Clara Wee, Singapore
Afterschool Club Volunteer
IVHQ Romania Program
I recently returned from an incredible 4-week volunteering experience in Miercurea Ciuc (Csikszereda), a city in the Harghita county of Romania, with a predominantly Hungarian population. The Szekely community as a whole was amazingly hospitable, its people friendly and accepting. As an Asian (they don’t get many Asians in this part of the country), I always stood out but this was also a great opportunity to share about myself and my country with the people (locals, volunteers, children and carers at my placement) I met.
(Note to future volunteers – bring along maps and photos from home. This is a great way to break the ice with locals and fellow volunteers. You will have many opportunities to whip out those materials).
The good folks at Care2Travel (local NGO team for the IVHQ Program) are a great team. They are passionate about their work in the community they operate in and have put in a lot of effort to provide a comprehensive orientation program, resources (like teaching guides, materials, props, etc.) and support to volunteers to maximize their effectiveness in their placements. The team is also very happy to provide suggestions on how you can spend your weekends/free time and a great source of help for anything you might need while in-country.
I was placed in two Afterschool clubs in the nearby villages of Szentegyhaza and Kapolnas (about 60-75minutes outside Miercurea Ciuc). The children, aged between 6 to 15, who attend the clubs are from disadvantaged backgrounds; many of them from Roma families. My role included teaching basic English, helping the children with their English homework, preparing fun games and activities to engage the children, and providing general support to the carer of the club. You don’t have to be able to speak Hungarian before you start your volunteer stint but it is good to pick up some basic words and phrases while you are here.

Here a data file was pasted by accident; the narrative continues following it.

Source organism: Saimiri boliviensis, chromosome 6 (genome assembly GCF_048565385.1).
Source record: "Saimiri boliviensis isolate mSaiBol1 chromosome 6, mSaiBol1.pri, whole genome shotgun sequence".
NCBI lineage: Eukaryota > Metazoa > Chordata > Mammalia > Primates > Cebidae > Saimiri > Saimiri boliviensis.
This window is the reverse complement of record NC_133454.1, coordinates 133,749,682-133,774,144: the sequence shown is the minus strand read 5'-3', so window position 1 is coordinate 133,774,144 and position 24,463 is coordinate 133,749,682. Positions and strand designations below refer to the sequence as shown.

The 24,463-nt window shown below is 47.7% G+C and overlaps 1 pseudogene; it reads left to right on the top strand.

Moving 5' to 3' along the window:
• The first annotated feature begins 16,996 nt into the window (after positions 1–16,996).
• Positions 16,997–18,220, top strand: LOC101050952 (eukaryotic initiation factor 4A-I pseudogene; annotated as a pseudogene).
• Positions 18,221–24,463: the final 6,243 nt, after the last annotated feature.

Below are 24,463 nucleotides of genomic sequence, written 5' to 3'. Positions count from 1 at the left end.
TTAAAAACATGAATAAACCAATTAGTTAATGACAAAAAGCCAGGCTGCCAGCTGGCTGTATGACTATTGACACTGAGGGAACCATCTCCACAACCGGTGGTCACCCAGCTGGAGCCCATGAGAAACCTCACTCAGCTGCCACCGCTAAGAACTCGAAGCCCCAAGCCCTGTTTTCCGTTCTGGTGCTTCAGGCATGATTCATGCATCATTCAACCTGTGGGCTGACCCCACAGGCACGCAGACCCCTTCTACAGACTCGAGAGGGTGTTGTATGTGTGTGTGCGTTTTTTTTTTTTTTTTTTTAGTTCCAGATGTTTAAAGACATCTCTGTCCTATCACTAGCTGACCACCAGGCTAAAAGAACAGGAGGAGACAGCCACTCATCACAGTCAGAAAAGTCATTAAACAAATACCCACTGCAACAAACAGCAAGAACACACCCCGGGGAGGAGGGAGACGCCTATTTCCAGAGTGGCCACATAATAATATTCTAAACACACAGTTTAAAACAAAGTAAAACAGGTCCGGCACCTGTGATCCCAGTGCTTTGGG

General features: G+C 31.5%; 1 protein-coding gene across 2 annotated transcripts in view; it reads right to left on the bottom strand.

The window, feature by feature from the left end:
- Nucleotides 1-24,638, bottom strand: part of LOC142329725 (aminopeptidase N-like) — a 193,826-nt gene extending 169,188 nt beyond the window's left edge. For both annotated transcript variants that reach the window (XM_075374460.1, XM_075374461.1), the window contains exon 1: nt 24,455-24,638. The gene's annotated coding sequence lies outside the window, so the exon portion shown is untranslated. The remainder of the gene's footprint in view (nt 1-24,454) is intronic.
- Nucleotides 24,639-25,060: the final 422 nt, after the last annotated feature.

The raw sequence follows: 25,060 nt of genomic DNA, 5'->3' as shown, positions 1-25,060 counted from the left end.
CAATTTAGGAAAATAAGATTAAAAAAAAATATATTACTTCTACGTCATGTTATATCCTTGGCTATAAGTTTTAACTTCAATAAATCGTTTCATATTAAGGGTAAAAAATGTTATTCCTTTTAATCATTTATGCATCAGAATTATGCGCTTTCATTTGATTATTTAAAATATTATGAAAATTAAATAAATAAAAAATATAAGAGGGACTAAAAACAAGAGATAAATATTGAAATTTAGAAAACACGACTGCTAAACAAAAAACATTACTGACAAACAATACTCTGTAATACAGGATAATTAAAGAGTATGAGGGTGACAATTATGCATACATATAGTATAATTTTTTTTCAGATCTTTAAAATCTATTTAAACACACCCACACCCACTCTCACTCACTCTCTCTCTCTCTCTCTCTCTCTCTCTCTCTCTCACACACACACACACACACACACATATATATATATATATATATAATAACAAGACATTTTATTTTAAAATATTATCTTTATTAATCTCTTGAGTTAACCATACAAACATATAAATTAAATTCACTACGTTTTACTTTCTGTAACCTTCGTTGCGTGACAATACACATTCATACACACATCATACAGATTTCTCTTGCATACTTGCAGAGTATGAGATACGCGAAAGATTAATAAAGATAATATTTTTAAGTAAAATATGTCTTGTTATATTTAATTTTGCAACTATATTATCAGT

The first couple of sessions with the children were challenging – some children need more time than others to warm up to a stranger. The language barrier didn't help either. Many of the children, especially the younger ones, know little or no English and a few were reluctant to use it even though they could. However, it is extremely rewarding once the children feel comfortable enough with you to want you to play with them (expect to play lots of foci or just kicking a ball around), demand you sit next to them at meal/snack time, or come to you wanting extra time to practice/learn English or simply responding to you when you interact with them. The children would also try to teach me Hungarian while I tried teaching them English. This mutual learning process works well and is a source of much laughter and fun.
It has been an interesting and memorable experience to learn about the history and culture of this beautiful country. Romania has lots of fascinating cities, sights and activities to offer visitors. As it is not as popular a tourist destination (yet) as other Central/Eastern European countries, it is relatively cheap to travel in Romania.
I would also recommend volunteering to everyone, regardless of age or background. If you want to be more than just a tourist, if you want to immerse yourself in the culture of a country and give a little something back to the country you are visiting – volunteer! Go with an open heart and open mind, be willing to learn and adapt to your environment. You won’t regret the experience.